A client recently asked me what the trend is regarding “building” fixed income attribution systems and what some of the “best practices” are for these systems.
First, as to the trend, I would say it is to buy not build these systems, as there are many vendors who offer very good ons. That being said, we still see many firms who want to build them. We have and continue to work with firms who wish to do this.
And as for “best practices,” I will offer two:
- Strive to have the system match the investment process; this is a “universal rule” when it comes to attribution.
- Employ two models: one for the managers (internal use) and one for the clients (external).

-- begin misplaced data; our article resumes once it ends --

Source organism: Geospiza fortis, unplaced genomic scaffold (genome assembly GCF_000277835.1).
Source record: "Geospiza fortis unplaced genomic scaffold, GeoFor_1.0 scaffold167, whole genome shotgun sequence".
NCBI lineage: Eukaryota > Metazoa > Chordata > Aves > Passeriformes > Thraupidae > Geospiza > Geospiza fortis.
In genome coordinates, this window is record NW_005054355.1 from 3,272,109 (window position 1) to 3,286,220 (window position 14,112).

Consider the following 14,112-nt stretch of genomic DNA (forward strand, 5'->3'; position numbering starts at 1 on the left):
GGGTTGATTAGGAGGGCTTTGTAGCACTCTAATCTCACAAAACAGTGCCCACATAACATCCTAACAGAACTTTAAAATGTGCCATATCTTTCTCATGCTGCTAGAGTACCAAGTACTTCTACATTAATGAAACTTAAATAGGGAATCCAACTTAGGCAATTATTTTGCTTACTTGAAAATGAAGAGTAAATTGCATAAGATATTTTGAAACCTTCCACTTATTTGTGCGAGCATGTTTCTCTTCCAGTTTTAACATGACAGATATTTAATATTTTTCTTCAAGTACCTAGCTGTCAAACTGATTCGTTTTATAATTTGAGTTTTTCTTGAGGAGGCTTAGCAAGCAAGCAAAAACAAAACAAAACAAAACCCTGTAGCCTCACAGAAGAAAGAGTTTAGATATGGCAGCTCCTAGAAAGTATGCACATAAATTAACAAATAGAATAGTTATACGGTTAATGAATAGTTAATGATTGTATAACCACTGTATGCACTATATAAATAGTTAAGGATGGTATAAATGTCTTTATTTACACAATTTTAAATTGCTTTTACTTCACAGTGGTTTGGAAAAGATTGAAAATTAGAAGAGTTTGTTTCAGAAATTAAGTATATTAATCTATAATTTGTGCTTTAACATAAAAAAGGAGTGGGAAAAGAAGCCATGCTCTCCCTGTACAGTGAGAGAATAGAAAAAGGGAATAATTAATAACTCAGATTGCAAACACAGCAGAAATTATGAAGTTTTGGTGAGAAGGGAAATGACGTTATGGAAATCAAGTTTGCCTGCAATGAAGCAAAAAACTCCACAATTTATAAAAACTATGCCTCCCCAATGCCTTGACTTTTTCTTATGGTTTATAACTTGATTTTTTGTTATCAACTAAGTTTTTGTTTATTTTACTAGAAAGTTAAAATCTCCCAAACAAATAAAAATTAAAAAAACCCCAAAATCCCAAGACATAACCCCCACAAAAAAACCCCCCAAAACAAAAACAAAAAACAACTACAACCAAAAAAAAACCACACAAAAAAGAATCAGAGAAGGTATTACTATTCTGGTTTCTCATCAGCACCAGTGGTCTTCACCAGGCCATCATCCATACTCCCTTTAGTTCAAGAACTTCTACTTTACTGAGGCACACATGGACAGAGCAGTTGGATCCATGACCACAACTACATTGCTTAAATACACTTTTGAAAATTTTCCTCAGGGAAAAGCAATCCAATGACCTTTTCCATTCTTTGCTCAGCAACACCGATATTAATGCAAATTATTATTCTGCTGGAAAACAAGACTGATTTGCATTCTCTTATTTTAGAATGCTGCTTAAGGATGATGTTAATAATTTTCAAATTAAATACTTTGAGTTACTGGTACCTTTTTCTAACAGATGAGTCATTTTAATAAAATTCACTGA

You may be curious about the second, so I will touch on this briefly. Many portfolio managers want their attribution sliced up into many effects, so they can fully and completely analyze what took place; however, such details can be overwhelming for the firm’s clients, thus we recommend a broader, more intuitive model for them.
There continues to be discussion around the possibility of software vendors including one or two commonly accepted fixed income attribution models. I had posed this question several years ago, in discussions with vendors who participated in one of our surveys, asking if they expected to see a “Brinson-type” fixed income model; not that the model would be structured like the Brinson equity models, but rather models that would be found in every vendor’s list. While there seemed to be little support for this, I expect this to occur at some point. As always, your thoughts are invited.